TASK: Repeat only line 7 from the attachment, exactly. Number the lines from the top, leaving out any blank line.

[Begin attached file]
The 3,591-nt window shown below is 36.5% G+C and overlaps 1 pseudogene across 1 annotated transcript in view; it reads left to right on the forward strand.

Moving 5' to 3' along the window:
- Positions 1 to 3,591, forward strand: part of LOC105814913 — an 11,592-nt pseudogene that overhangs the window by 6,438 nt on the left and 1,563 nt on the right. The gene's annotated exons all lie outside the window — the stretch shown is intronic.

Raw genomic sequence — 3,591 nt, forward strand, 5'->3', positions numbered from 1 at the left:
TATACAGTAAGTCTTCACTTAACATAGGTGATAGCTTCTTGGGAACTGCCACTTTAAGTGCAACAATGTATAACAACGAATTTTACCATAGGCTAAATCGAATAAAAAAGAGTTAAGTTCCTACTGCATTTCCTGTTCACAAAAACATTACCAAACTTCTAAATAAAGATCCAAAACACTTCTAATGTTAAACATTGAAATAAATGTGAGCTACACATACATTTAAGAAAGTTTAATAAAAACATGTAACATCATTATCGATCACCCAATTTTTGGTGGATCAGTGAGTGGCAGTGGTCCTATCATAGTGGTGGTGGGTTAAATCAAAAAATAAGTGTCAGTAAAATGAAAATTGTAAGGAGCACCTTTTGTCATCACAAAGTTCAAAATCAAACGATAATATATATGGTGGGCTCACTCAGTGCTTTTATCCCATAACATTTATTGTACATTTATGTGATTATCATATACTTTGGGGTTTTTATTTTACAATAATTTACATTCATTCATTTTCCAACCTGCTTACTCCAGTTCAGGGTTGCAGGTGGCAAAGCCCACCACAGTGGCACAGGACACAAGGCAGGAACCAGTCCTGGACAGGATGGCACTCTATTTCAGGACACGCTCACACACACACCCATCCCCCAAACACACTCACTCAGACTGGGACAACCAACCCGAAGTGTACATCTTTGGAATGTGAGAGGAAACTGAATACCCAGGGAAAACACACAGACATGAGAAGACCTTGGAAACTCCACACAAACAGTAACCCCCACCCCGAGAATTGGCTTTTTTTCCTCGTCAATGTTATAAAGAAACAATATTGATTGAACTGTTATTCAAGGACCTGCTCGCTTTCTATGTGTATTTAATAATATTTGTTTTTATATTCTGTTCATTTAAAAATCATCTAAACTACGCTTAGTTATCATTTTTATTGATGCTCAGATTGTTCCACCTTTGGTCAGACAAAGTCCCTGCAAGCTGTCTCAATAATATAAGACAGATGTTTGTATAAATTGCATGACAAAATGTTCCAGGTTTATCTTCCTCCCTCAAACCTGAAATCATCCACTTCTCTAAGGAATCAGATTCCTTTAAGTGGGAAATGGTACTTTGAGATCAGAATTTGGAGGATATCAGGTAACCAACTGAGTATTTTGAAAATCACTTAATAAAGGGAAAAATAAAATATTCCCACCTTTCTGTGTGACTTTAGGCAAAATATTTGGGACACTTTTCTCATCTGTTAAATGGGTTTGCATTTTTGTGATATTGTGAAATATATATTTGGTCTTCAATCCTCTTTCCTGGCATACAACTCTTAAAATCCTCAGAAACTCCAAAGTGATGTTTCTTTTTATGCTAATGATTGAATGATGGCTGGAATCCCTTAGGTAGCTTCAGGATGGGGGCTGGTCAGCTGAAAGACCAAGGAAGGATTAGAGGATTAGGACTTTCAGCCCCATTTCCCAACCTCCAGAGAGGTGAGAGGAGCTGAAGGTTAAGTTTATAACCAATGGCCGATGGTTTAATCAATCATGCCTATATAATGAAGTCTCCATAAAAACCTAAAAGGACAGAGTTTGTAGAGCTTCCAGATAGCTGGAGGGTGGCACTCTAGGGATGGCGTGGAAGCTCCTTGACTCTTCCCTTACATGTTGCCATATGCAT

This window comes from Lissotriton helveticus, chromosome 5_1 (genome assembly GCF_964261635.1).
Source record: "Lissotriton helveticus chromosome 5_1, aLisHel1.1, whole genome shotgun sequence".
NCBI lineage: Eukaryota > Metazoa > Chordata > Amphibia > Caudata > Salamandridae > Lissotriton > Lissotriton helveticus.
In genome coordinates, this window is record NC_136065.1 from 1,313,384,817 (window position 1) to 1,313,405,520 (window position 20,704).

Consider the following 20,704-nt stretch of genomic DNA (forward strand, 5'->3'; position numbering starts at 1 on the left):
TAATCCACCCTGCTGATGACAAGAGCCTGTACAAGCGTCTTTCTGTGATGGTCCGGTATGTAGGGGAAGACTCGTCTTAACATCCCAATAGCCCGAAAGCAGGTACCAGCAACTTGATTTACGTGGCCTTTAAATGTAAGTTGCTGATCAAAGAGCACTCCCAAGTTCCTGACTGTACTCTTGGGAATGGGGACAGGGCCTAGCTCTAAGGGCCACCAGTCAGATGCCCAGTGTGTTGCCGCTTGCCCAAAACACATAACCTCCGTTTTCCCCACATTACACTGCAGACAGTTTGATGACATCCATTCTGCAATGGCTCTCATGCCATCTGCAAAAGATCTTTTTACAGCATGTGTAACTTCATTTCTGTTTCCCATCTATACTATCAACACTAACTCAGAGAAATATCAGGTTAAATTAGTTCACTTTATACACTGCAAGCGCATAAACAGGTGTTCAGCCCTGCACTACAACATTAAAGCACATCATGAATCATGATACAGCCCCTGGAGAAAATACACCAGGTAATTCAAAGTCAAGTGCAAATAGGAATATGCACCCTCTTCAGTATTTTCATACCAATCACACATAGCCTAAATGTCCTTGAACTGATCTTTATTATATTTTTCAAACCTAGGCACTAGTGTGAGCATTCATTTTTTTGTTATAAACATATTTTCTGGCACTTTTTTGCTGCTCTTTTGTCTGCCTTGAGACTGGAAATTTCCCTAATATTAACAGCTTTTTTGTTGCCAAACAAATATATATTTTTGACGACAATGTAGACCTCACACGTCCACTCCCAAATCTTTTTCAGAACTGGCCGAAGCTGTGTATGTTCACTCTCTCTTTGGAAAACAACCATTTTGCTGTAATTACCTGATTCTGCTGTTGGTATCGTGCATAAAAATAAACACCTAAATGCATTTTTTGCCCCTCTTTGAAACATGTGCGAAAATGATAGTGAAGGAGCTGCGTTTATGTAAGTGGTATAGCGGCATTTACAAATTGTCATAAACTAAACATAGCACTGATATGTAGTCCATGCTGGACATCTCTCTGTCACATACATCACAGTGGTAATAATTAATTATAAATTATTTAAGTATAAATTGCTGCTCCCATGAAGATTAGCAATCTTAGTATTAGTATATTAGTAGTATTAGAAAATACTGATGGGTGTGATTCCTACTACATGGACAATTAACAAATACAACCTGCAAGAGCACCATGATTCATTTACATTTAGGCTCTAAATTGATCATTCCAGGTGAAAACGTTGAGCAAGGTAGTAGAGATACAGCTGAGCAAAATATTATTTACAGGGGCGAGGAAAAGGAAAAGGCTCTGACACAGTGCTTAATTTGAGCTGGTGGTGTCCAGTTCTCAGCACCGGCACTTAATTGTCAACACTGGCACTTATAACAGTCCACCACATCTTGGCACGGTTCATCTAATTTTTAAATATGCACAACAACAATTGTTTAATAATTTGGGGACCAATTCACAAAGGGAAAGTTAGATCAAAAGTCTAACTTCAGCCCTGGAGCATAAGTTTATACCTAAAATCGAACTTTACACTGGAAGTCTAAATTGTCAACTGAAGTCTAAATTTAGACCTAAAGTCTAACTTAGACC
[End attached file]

Source record: "Lissotriton helveticus chromosome 5_1, aLisHel1.1, whole genome shotgun sequence".